Teacher Appreciation as the Semester Closes


In Journalism, we touch on a lot of big topics- COVID-19, the election, mental health, BLM– and some not so big topics– pets, astrology readings, and boomer culture. But in addition to those sections is another one: topics that change your perspective. One day amidst the banter and chaos that is 8th-period Journalistic writing, we started talking about teachers that impacted us, knowingly or not. 

Whether they pulled us aside to talk about things that reminded them of us, our futures after WHS, or our well being, teachers are much more than just educators; they are mentors, cheerleaders, and role models. Teachers deserve to be recognized and appreciated for their hard work in and out of the classroom.

“Relationships are very important to me between me and my students,” says Physics and Chemistry teacher Mr. Berger. Strong relationships between teachers and students are important; When you develop a good relationship it makes classes more engaging. Personally, classes, where I [VB] have a strong relationship with the teacher, are my favorite. 

We as students often base our self-worth on the grades we receive in certain courses. We associate a bad grade with a disappointed teacher… but that’s almost always never the case. Mr. Berger, remarks, “A lot of students don’t get that I don’t care how you do in my class as long as you were trying.” Over quarantine, I [VB], decided to do a science competition with Mr. Berger. My project completely flopped and instead of a lecture, he told me how proud of me he was for merely trying. Teachers see the best in us before we do.

The value of mentorships and adult role models is often overlooked. Mr. Malek, Band Director, says, “I think it is important that everyone has a mentor in life – no matter where you are or how old you are. If you don’t have someone that you are learning from or growing to be more like, you can get stuck in a rut.” Learning from external experiences and applying them to our lives through the lens of our values and beliefs is what makes everyone different in their own way. 

On the other hand, being a role model for someone else is also an opportunity to spread positivity. “I always want to be who I am, I never tried to be somebody I wasn’t,” says Mr. Wool, Law teacher. Every time I’d [APB] walk down the halls and see Mr. Wool, he’d greet me with the name of his favorite jazz drummer, Art Blakey, and although no one knew what either of us was talking about, Mr. Wool and I had a mutual understanding, and the encounter would always end with a shared smile. A true role model spreads kindness and sincerity despite what any others may think.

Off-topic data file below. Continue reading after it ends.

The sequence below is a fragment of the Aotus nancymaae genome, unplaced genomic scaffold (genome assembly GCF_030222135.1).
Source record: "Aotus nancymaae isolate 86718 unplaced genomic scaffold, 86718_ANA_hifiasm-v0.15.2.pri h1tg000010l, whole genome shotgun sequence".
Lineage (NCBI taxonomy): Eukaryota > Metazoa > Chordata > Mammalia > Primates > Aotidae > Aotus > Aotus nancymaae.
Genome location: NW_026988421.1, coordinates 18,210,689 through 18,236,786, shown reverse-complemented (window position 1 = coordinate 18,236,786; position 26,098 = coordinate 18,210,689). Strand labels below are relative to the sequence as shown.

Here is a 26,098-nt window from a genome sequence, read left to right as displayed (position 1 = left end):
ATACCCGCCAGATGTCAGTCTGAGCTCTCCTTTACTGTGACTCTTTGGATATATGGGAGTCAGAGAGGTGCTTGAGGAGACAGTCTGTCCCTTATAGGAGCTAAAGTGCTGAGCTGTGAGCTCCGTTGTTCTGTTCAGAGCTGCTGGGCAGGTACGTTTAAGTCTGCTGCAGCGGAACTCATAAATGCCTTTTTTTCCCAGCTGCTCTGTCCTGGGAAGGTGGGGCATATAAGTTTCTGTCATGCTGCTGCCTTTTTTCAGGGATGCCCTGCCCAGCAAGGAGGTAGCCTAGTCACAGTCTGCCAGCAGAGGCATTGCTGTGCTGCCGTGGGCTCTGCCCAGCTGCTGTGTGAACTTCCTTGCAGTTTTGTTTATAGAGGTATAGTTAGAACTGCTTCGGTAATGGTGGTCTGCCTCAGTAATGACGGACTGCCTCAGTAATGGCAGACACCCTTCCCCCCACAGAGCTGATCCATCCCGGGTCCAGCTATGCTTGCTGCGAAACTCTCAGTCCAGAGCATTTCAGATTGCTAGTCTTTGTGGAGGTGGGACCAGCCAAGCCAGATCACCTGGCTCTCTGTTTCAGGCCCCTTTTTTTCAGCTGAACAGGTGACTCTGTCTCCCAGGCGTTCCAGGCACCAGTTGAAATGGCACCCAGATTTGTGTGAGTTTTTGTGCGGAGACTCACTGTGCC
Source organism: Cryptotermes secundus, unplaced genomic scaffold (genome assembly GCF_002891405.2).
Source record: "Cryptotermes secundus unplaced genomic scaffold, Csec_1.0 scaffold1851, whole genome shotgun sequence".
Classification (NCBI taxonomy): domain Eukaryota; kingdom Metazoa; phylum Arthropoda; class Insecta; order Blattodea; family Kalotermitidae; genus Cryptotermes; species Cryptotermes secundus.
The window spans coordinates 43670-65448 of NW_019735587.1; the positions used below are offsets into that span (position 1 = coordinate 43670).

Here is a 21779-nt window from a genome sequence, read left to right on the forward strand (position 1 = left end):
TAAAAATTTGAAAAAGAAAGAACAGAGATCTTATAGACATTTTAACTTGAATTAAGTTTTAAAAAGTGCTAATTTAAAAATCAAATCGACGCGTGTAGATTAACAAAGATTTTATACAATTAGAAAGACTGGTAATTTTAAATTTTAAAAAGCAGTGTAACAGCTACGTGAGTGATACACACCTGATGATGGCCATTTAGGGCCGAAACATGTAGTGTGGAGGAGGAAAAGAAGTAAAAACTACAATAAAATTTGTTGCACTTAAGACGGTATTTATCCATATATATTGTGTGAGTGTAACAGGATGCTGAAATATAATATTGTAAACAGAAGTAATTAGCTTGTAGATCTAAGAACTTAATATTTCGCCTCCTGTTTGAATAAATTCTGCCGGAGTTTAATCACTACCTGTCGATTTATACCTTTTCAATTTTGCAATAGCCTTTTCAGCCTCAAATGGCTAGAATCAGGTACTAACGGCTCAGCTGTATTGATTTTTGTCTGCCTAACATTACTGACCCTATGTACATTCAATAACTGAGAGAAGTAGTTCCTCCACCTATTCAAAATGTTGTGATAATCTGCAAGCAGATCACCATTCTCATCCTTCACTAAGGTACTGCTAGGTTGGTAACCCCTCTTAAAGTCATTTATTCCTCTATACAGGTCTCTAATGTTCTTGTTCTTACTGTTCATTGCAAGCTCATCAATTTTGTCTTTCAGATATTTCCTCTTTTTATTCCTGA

Because of remote learning, this constant positivity is at times hard to maintain. And teachers, who are held to high standards, struggle just as much as students do. Mr. Malek shares, “I’ve tried to mix [rehearsal] up with unique zoom activities that we wouldn’t typically do if we were in our normal performance-driven curriculum. These activities take a lot of effort for often a one-shot chance to succeed. It hurts when the activities aren’t as well-received as I wish they’d be, but I keep trying and try not to let it drain my emotional energy. When the going gets tough, I’ve tried to separate my work life from my personal/family life.” 


Teachers are some of the most underappreciated people in our society. They shape the minds of younger generations, and therefore the future. Yet, they never get as much credit as they deserve. This year has been particularly tough. Educators were pushed into a new teaching environment and told to make it work. They’re still held to the same standards despite the ever-changing circumstances of our world. To that, we say thank you to all educators. Thank you for continuing to inspire, encourage, motivate, and most importantly educate students. The dedication teachers put into their work does not go unnoticed. 

Lastly, for all the students that may be struggling with a teacher-student relationship, in the words of Mr. Berger, “a reminder to all the students out there that they are cared for by their teachers and that there are almost certainly people thinking about them [throughout] the whole day.” You are cared for and supported.

Thank you, teachers, for all that you do.